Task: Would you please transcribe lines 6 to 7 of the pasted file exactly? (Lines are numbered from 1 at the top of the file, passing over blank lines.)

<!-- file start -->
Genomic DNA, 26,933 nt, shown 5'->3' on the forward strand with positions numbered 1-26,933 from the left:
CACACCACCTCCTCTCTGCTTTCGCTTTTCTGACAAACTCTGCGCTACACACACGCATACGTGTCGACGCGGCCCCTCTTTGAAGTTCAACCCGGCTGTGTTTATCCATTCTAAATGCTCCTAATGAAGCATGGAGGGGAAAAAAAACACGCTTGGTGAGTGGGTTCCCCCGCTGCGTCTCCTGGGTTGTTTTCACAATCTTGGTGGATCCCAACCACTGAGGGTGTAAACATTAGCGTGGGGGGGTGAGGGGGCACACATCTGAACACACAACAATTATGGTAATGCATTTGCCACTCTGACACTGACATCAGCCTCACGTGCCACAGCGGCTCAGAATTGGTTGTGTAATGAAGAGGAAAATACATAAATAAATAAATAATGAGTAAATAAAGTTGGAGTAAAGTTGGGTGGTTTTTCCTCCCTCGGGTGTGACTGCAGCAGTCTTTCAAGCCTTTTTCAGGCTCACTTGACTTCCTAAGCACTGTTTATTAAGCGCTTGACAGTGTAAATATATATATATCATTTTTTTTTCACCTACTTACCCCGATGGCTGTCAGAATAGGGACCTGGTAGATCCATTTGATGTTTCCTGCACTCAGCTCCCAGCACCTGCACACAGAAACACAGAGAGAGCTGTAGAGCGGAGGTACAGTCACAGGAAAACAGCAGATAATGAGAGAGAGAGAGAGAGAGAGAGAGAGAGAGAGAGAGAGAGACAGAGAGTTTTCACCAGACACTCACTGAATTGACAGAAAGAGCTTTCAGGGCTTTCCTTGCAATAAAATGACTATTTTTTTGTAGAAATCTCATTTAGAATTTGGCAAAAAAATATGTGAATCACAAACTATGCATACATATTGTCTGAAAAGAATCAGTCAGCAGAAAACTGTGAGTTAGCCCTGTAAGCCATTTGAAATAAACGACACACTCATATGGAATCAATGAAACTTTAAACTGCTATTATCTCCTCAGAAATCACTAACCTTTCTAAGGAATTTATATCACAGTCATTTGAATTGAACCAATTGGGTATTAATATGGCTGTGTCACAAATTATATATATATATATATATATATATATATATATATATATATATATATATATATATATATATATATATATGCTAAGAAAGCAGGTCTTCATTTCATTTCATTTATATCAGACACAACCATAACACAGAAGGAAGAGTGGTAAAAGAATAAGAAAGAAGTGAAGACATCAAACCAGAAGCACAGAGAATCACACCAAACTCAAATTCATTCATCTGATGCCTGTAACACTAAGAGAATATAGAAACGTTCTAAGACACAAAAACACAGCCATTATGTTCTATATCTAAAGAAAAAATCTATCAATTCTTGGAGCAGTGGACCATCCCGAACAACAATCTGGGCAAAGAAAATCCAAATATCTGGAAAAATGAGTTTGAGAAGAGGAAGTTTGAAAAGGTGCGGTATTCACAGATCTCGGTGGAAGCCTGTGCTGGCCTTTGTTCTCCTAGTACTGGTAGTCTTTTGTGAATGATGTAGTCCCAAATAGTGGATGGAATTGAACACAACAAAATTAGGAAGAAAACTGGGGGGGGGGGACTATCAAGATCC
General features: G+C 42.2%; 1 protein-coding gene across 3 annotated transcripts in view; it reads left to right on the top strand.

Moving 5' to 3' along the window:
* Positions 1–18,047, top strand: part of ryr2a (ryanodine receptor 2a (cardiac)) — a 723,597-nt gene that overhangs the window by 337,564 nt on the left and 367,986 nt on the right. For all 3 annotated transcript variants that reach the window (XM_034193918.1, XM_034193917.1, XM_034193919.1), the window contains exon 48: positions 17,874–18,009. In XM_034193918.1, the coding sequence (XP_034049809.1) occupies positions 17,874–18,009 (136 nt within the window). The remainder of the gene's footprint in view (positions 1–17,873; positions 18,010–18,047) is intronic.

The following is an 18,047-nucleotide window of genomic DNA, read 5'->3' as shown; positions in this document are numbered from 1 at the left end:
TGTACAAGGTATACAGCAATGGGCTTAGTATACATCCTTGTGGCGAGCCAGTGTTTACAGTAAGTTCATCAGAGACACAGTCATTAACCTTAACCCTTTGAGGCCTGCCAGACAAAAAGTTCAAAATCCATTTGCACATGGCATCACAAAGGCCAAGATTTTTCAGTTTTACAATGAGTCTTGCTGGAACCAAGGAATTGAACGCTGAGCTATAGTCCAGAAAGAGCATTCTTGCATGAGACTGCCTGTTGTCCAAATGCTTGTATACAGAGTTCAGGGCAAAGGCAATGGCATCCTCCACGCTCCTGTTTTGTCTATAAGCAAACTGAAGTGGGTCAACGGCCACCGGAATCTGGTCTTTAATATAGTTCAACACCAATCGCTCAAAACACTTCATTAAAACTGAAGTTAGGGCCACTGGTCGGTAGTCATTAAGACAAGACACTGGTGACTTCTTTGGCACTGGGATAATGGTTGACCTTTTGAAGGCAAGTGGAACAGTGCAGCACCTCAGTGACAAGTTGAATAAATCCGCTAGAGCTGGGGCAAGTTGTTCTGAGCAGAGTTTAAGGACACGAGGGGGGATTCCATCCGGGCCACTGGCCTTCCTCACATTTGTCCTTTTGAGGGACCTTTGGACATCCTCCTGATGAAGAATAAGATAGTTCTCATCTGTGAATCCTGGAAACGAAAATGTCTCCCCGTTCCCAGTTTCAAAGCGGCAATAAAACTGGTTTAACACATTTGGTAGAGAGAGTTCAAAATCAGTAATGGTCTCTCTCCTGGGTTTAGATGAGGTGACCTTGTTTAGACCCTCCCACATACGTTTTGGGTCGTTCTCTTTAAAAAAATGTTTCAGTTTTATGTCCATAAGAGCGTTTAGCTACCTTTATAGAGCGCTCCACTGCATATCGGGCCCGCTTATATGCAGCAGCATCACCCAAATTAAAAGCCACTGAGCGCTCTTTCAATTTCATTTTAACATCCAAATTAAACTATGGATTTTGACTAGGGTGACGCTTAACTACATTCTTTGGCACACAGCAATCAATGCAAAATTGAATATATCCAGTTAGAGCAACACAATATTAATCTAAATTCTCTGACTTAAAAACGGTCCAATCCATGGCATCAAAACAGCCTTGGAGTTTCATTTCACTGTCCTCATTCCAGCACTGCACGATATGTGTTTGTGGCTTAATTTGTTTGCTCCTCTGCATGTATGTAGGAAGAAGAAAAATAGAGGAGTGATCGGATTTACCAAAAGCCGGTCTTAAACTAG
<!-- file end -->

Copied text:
The following is an 18,047-nucleotide window of genomic DNA, read 5'->3' as shown; positions in this document are numbered from 1 at the left end:
TGTACAAGGTATACAGCAATGGGCTTAGTATACATCCTTGTGGCGAGCCAGTGTTTACAGTAAGTTCATCAGAGACACAGTCATTAACCTTAACCCTTTGAGGCCTGCCAGACAAAAAGTTCAAAATCCATTTGCACATGGCATCACAAAGGCCAAGATTTTTCAGTTTTACAATGAGTCTTGCTGGAACCAAGGAATTGAACGCTGAGCTATAGTCCAGAAAGAGCATTCTTGCATGAGACTGCCTGTTGTCCAAATGCTTGTATACAGAGTTCAGGGCAAAGGCAATGGCATCCTCCACGCTCCTGTTTTGTCTATAAGCAAACTGAAGTGGGTCAACGGCCACCGGAATCTGGTCTTTAATATAGTTCAACACCAATCGCTCAAAACACTTCATTAAAACTGAAGTTAGGGCCACTGGTCGGTAGTCATTAAGACAAGACACTGGTGACTTCTTTGGCACTGGGATAATGGTTGACCTTTTGAAGGCAAGTGGAACAGTGCAGCACCTCAGTGACAAGTTGAATAAATCCGCTAGAGCTGGGGCAAGTTGTTCTGAGCAGAGTTTAAGGACACGAGGGGGGATTCCATCCGGGCCACTGGCCTTCCTCACATTTGTCCTTTTGAGGGACCTTTGGACATCCTCCTGATGAAGAATAAGATAGTTCTCATCTGTGAATCCTGGAAACGAAAATGTCTCCCCGTTCCCAGTTTCAAAGCGGCAATAAAACTGGTTTAACACATTTGGTAGAGAGAGTTCAAAATCAGTAATGGTCTCTCTCCTGGGTTTAGATGAGGTGACCTTGTTTAGACCCTCCCACATACGTTTTGGGTCGTTCTCTTTAAAAAAATGTTTCAGTTTTATGTCCATAAGAGCGTTTAGCTACCTTTATAGAGCGCTCCACTGCATATCGGGCCCGCTTATATGCAGCAGCATCACCCAAATTAAAAGCCACTGAGCGCTCTTTCAATTTCATTTTAACATCCAAATTAAACTATGGATTTTGACTAGGGTGACGCTTAACTACATTCTTTGGCACACAGCAATCAATGCAAAATTGAATATATCCAGTTAGAGCAACACAATATTAATCTAAATTCTCTGACTTAAAAACGGTCCAATCCATGGCATCAAAACAGCCTTGGAGTTTCATTTCACTGTCCTCATTCCAGCACTGCACGATATGTGTTTGTGGCTTAATTTGTTTGCTCCTCTGCATGTATGTAGGAAGAAGAAAAATAGAGGAGTGATCGGATTTACCAAAAGCCGGTCTTAAACTAG